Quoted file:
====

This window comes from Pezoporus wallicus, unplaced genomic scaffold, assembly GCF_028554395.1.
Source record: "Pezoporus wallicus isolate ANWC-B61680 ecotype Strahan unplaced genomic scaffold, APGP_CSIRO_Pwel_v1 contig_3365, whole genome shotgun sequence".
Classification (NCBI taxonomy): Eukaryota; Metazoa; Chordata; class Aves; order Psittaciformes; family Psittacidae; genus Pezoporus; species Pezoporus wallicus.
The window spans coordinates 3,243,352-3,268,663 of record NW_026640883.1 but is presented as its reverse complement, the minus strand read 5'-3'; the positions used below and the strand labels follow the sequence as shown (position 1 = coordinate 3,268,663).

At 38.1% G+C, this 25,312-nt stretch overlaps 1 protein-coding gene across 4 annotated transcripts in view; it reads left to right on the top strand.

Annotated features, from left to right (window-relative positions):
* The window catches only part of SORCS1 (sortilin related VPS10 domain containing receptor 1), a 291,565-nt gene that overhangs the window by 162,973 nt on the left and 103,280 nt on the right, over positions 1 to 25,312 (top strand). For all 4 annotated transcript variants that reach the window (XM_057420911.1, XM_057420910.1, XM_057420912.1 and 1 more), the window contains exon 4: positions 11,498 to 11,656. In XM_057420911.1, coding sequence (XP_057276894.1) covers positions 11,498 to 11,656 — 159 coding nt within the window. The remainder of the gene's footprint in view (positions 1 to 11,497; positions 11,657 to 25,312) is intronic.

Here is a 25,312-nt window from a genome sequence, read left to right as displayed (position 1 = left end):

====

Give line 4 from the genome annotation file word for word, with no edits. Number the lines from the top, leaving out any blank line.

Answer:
The window spans coordinates 3,243,352-3,268,663 of record NW_026640883.1 but is presented as its reverse complement, the minus strand read 5'-3'; the positions used below and the strand labels follow the sequence as shown (position 1 = coordinate 3,268,663).